{PrefLib}: A Library for Preferences

CRISNER: A Qualitative Preference Reasoner for CP-nets, TCP-nets, CP-Theories

CRISNER stands for Conditional and Relative Importance Statement Network PrEference Reasoner. It can reason about ceteris paribus preference languages such as CP-nets, TCP-nets and CP-theories. Given a preference specification (a set of preference statements) in one of these languages, CRISNER succinctly encodes its induced preference graph (IPG) into a Kripke structure model in the language of the NuSMV model checker. This Kripke model is reachability-equivalent to the induced preference graph. CRISNER generates the model only once, and then translates each query posed against this preference specification into a temporal logic formula in computation-tree temporal logic (CTL) such that the formula is verified in the Kripke model if and only if the query holds true according to the ceteris paribus semantics of the preference language. The model checker either affirms the query or returns with a counterexample. For answering queries related to equivalence and subsumption checking of two sets of preferences, CRISNER constructs a combined IPG and uses temporal queries in CTL to identify whether every dominance that holds in one also holds in the other, and vice-versa.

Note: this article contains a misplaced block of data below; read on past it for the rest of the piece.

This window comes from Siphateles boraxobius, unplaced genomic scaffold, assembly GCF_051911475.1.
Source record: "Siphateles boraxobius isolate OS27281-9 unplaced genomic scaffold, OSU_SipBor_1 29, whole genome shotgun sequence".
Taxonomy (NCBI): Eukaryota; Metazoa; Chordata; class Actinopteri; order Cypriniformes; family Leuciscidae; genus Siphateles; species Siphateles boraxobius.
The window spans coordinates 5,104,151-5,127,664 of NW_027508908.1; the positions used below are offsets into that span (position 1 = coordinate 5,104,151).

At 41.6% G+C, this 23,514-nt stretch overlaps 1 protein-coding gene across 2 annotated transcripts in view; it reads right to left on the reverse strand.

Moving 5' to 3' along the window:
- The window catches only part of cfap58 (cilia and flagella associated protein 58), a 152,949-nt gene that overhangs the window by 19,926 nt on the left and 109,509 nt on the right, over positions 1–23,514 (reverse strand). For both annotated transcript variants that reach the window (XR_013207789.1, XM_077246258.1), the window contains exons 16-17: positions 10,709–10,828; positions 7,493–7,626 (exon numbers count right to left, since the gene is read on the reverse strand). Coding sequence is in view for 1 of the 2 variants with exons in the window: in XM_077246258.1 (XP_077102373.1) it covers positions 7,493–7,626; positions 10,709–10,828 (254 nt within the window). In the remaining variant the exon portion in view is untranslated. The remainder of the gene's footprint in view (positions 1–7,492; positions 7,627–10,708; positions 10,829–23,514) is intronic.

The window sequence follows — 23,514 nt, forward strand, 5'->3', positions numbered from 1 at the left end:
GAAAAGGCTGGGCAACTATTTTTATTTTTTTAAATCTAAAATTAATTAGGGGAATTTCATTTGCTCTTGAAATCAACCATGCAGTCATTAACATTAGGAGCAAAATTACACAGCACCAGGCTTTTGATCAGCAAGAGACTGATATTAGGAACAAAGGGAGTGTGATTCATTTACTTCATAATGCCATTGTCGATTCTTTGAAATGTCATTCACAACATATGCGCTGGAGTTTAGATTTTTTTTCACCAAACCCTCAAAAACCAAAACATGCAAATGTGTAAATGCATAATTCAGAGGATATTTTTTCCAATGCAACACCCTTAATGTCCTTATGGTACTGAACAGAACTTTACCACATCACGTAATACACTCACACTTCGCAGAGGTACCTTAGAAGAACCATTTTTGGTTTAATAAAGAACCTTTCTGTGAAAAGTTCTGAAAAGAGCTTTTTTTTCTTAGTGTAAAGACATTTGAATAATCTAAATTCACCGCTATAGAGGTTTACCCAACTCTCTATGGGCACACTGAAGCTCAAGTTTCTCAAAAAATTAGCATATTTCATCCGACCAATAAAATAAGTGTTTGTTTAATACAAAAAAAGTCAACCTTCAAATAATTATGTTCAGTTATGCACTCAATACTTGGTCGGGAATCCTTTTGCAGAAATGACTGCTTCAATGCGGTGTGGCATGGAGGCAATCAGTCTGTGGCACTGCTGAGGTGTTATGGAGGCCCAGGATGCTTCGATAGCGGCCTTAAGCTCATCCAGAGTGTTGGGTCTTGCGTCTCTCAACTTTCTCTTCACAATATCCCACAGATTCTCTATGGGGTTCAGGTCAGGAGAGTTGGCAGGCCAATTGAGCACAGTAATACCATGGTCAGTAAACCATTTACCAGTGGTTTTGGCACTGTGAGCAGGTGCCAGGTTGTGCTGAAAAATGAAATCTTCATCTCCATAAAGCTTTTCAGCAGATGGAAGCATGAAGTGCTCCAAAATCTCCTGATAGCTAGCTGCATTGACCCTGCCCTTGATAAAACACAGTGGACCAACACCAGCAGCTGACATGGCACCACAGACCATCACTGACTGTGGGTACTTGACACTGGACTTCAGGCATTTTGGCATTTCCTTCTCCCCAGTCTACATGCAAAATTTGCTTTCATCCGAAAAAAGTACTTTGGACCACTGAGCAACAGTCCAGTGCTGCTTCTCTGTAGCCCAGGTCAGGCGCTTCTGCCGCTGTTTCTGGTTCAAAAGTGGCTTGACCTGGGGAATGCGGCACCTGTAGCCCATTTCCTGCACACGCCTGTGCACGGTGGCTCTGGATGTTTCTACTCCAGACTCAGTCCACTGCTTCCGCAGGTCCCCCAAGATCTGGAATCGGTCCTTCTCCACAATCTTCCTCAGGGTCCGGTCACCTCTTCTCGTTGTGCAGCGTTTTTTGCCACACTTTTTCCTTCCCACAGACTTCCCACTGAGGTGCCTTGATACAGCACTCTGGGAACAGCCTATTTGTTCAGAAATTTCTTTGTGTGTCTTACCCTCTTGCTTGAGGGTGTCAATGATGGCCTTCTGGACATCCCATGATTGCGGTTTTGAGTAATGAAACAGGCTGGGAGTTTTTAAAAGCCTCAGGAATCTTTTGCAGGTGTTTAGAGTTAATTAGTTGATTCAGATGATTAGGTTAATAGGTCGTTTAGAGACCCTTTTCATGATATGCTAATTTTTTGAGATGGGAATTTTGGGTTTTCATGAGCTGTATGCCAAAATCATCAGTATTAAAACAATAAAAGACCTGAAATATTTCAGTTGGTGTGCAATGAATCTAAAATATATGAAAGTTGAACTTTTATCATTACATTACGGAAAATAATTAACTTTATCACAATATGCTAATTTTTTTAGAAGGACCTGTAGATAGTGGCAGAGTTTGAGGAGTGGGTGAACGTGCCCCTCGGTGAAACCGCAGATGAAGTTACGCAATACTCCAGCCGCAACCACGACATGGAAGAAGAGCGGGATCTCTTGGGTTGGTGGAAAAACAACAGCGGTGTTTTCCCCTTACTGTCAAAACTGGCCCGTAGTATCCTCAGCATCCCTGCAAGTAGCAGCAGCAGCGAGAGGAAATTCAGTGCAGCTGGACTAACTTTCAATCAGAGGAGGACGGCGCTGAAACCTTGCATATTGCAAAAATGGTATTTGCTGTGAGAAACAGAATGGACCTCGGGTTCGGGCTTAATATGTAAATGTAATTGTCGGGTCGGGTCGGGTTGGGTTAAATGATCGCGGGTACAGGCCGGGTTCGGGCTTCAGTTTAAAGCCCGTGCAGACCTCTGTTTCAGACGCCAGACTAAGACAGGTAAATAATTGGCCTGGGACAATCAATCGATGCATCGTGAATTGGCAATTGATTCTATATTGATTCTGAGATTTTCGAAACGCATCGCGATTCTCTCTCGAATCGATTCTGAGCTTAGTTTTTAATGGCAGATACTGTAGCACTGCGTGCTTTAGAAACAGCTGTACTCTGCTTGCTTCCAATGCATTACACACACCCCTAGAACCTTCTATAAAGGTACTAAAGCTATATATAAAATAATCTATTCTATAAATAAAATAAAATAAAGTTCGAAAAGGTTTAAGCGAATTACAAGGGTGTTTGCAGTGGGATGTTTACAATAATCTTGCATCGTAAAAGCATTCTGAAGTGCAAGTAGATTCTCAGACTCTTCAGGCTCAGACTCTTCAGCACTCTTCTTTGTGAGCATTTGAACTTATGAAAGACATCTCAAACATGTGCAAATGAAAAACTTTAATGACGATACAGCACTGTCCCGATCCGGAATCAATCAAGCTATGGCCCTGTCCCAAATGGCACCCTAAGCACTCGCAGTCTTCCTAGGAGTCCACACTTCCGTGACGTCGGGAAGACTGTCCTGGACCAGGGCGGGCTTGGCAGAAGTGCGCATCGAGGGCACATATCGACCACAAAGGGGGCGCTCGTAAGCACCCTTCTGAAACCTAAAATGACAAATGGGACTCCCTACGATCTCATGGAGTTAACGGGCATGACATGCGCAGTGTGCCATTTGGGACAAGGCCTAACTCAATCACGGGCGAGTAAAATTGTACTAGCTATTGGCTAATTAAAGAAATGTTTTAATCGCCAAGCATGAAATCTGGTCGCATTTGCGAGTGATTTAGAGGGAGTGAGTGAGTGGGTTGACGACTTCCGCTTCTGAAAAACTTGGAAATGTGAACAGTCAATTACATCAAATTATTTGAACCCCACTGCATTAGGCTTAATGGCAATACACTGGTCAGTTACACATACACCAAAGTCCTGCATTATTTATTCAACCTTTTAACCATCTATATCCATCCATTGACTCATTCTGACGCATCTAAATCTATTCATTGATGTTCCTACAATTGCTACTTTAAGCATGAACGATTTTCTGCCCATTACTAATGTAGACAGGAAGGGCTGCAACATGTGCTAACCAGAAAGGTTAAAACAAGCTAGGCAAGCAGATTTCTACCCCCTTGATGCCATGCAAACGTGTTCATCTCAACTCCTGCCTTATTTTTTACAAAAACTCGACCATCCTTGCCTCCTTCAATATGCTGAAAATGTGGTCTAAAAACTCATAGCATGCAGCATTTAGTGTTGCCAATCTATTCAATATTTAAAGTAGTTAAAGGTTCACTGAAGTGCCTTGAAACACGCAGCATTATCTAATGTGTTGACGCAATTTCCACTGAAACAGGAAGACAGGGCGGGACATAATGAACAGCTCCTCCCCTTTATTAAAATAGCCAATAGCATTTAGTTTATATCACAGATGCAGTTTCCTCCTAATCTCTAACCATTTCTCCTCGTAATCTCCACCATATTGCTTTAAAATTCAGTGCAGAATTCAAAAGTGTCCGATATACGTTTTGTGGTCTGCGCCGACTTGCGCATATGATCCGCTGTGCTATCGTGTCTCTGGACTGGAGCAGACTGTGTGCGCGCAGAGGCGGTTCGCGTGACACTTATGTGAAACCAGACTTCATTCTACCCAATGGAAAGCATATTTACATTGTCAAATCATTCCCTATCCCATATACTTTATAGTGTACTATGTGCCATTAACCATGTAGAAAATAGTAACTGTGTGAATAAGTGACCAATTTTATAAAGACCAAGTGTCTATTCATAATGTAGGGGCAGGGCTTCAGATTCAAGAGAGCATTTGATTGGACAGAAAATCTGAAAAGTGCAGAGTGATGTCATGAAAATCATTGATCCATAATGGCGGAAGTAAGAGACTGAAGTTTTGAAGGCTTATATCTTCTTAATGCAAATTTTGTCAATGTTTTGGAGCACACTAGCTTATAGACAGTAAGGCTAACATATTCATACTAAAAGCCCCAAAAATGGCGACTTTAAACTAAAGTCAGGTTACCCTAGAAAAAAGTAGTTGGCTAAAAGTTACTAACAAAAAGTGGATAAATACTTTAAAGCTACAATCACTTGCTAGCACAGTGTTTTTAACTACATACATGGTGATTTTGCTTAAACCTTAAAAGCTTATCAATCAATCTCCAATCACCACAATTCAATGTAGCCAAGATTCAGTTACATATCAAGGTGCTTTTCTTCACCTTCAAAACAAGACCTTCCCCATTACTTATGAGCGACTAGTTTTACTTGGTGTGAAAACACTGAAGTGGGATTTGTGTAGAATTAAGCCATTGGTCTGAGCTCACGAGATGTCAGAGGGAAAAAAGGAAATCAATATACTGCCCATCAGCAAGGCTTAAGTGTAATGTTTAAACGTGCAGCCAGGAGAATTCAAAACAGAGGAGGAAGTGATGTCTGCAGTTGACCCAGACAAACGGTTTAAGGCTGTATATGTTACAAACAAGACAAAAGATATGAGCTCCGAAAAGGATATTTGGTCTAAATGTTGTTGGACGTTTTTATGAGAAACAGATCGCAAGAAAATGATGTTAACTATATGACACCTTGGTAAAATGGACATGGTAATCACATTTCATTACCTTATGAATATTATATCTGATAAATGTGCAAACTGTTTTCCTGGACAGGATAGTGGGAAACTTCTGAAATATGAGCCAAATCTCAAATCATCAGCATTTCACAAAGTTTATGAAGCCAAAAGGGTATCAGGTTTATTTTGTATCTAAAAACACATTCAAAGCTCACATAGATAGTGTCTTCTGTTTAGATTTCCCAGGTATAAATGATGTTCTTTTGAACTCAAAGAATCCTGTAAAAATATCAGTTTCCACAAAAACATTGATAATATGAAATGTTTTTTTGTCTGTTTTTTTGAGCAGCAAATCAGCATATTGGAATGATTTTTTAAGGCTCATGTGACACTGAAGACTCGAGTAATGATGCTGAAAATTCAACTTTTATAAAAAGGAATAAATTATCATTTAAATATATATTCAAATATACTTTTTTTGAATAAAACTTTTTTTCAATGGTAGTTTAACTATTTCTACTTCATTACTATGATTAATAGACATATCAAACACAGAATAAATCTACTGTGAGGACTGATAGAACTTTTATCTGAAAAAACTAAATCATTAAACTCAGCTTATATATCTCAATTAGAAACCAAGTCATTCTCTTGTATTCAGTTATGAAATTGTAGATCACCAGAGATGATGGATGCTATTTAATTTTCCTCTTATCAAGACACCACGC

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Justification of Answers to Preference Queries

CRISNER's reasoning is exact and provably correct for dominance, consistency, equivalence and subsumption queries. Because CRISNER uses a model checker for answering queries, CRISNER is also able to provide proofs or justifications to dominance of one outcome over another, inconsistency of a preference specifications, etc. CRISNER automatically builds proofs by collecting and examining the model checker output and producing a (flipping) sequence of preference statements.


CRISNER is developed in pure Java and is domain-agnostic in the sense that any set of variables with any domain can be included in a preference specification, although it is optimized for variables with binary domains (due to the use of BDDs by the model checker). It accepts preference specifications and queries in a XML format, which provides a common and generic syntax using which users can specify preferences for CP-languages. The results (answers and proofs) for the corresponding queries are also saved in the form XML, so that the results can be further transformed into vocabulary that is more easily understandable by domain users.

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